Marelize Roets is a globe-trotting member of the only white tribe in Africa. She is rapidly gaining her ten thousand hours of experience writing, pursuing her degree in creative writing in Orlando, Florida. She lives her life by making bad decisions until someone comes from the future to stop her.
Summer sat on a tawny leather couch. Her skinny legs dangled as she swung her feet back and forth. Diplomas from different universities hung on the walls and the room smelled like wood cleaner. Pictures in plastic black frames faced away from her on the desk. A stack of faded green files lay in a neat pile to the one side and some books were alphabetically ordered on the other. She leaned back and mouthed the words imprinted on a golden plate on the door to her right.
Doctor E. L. Richardson.
The red on her lips smudged as she bit the bottom one. She looked down at the violet-colored chipped nail polish on her fingertips. She flinched and curled her hands into fists.
“Summer, so sorry to keep you waiting,” said Dr. Richardson as he hurried into his office. He closed the door behind him and sat opposite her.
She smiled shyly and twirled a strand of mousey-brown hair around her finger.
“How are you doing?” he asked.
He held a small yellow notepad and a pen ready to scribble his observations. He peered at Summer. The tips of her fingers were covered in tiny red dots. He furrowed his brow and made note of the dots.
Strange red dots on fingertips.
“I made a new friend,” said Summer. She opened her fists and thrust her hands outward.
“That’s good, Summer,” he said. “How does that make you feel?”
“Good,” she said. She let her hands rest on her dangling legs.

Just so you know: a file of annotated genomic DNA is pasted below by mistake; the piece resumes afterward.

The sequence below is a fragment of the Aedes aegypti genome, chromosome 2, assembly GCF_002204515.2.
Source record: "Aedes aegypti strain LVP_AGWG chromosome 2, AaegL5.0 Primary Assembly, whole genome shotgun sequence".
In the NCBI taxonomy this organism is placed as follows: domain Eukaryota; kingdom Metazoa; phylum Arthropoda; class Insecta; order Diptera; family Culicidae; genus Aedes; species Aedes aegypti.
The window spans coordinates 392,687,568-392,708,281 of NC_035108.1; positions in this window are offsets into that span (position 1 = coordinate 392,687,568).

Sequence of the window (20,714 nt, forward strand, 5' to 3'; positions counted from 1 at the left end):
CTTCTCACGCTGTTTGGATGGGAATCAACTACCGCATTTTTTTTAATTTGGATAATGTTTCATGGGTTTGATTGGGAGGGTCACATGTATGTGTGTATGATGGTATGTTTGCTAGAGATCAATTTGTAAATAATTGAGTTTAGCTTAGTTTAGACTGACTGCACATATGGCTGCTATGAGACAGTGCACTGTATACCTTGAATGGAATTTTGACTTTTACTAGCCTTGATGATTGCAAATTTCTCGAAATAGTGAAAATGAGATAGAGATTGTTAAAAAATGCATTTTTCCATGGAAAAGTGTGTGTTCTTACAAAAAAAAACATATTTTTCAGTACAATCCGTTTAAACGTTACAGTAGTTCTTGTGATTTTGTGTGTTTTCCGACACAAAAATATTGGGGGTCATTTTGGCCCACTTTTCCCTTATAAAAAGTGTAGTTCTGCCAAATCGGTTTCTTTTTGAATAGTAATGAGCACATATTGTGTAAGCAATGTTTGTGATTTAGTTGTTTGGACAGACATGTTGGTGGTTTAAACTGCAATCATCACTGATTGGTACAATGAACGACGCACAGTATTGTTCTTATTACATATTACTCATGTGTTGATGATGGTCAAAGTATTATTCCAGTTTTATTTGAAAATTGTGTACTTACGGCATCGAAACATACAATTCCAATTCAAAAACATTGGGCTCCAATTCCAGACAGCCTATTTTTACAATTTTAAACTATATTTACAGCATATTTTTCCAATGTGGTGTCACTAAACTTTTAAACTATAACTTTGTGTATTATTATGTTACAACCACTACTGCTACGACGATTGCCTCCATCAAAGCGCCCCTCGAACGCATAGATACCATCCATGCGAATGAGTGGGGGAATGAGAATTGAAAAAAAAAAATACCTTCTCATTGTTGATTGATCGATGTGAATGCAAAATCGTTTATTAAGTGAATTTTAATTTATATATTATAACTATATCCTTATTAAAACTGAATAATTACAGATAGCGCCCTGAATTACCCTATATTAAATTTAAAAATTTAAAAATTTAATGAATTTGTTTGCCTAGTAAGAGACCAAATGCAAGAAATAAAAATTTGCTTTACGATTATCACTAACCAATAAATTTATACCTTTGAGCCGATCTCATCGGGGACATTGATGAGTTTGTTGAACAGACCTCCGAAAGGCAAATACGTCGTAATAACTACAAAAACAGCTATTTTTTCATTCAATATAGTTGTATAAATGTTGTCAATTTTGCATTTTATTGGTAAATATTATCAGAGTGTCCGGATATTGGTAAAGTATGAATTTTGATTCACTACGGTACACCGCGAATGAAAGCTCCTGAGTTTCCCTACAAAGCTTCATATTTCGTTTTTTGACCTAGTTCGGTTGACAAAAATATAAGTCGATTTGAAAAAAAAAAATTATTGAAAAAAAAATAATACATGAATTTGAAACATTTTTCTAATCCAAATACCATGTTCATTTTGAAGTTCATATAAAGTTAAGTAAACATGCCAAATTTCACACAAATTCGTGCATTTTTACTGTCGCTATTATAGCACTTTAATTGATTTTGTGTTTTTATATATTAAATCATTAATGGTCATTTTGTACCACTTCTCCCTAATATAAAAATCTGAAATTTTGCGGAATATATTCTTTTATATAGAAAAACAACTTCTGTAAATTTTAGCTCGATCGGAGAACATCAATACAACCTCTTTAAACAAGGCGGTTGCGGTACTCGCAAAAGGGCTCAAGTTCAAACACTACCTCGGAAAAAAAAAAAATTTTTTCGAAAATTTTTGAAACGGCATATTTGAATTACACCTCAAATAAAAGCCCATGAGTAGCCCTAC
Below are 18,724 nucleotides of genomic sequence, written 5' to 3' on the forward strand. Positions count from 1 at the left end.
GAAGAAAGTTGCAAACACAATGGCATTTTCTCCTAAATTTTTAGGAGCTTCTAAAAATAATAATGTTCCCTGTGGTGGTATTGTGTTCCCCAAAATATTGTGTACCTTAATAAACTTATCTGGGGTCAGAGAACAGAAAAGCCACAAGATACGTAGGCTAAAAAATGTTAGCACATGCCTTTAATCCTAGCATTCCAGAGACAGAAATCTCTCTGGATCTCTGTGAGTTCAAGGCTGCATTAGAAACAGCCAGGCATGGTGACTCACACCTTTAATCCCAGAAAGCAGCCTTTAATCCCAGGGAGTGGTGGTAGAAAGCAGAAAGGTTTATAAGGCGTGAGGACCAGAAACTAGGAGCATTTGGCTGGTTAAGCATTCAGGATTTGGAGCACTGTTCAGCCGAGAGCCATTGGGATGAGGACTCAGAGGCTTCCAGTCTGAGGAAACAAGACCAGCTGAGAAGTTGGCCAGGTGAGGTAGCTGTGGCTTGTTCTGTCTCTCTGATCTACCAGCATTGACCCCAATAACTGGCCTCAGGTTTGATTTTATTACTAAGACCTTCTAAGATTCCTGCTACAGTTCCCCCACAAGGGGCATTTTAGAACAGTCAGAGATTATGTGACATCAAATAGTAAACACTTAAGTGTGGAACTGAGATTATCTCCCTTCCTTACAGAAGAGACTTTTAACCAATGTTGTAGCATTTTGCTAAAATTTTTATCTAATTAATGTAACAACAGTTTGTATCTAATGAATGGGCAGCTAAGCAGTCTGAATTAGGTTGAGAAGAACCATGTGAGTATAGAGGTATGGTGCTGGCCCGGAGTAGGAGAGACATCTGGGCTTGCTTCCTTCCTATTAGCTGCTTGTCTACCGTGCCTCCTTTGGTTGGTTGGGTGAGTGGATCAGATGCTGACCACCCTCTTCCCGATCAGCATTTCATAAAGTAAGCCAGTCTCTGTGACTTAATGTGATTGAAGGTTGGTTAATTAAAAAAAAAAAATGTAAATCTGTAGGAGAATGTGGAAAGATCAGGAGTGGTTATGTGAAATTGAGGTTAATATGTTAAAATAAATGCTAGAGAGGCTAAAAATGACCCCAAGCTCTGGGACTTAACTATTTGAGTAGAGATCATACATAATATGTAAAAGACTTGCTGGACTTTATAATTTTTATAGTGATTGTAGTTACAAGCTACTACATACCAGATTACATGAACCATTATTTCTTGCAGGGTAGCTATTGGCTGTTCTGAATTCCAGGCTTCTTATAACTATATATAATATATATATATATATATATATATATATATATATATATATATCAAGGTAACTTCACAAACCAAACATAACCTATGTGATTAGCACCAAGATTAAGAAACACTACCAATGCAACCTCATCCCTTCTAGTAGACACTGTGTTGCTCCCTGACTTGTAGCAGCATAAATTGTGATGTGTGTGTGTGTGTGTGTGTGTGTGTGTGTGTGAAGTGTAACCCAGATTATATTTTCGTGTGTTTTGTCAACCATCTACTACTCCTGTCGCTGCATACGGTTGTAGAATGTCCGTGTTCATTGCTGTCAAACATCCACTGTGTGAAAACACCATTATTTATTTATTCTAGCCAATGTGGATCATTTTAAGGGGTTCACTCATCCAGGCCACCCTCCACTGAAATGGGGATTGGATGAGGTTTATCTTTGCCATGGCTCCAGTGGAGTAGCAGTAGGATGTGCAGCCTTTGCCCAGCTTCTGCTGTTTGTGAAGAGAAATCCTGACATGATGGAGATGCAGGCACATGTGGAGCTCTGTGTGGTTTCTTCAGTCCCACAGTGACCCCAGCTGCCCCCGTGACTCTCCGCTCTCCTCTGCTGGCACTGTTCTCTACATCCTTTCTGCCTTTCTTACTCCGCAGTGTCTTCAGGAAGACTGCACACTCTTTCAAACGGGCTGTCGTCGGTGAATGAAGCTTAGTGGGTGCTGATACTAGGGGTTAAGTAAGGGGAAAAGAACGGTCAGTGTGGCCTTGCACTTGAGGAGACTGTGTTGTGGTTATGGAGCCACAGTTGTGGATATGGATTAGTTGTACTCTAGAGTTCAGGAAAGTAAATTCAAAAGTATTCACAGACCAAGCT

“What is your new friend like?”
“Perfect,” she said, biting her lip. She lifted her chin and looked up to the ceiling.
“What else can you tell me about her?”
“My friend is not a her,” she said, giggling.
“I’m sorry,” said Dr. Richardson. “Is your friend a boy?”
“My friend and I learned how to sew,” she said, ignoring his question.
Summer pushed her thumb against her index finger and glared at the tiny red dots.
“I would take the string and push it through the small hole. That’s called threading the needle,” she said, motioning with her hands. Dr. Richardson scribbled in his yellow notepad.
Strange red dots on fingertips from sewing?
“It was difficult at first because I have never sewed before,” she said. “But I’m really good at it now.”
“What were you sewing?” asked Dr. Richardson.
“It took a while to get all the pieces I wanted,” she said.
“Pieces for what, Summer?”
“First, there was Paul. He had the nicest hands,” she said, looking at her own.
Dr. Richardson squinted and tilted his head. He remained silent.
“Then there was Erin from the Laundromat. She had the nicest neck.”
“Are these your friends, Summer?” he asked, scribbling in his notepad.
Avoidant personality disorder?
“Then there was Ryan. He liked to go to the gym. He had the nicest arms.” Summer’s eyes glazed over as she described each body part.
“Then there was Fay. I didn’t like her. She said mean things about me but she had the nicest lips.”
Dr. Richardson continued to scribble in his notepad.
Avoidant personality disorder?
“How do all your friends make you feel, Summer?” he asked.
“Then there were the triplets: Eric, Christian and Tracy. They were the easiest because they lived together. Three of the nicest parts in one place.”
“What did you like about them?”
“Eric had the nicest eyes and Christian had the nicest hair. Tracy had the nicest legs,” she said.
He remained silent.
“You can’t just use any thread, you know? I had to find the right one. A strong one,” she said.
“Summer, what did you--” A bead of sweat rolled down his forehead. He continued to scribble in his notepad.
“It took a while to get all the pieces I wanted,” she repeated.
Dr. Richardson remained silent. Summer pushed her thumb against her index finger and glared at the tiny red dots.
“Dr. Richardson,” she said, biting her lip. “You have the nicest chest.”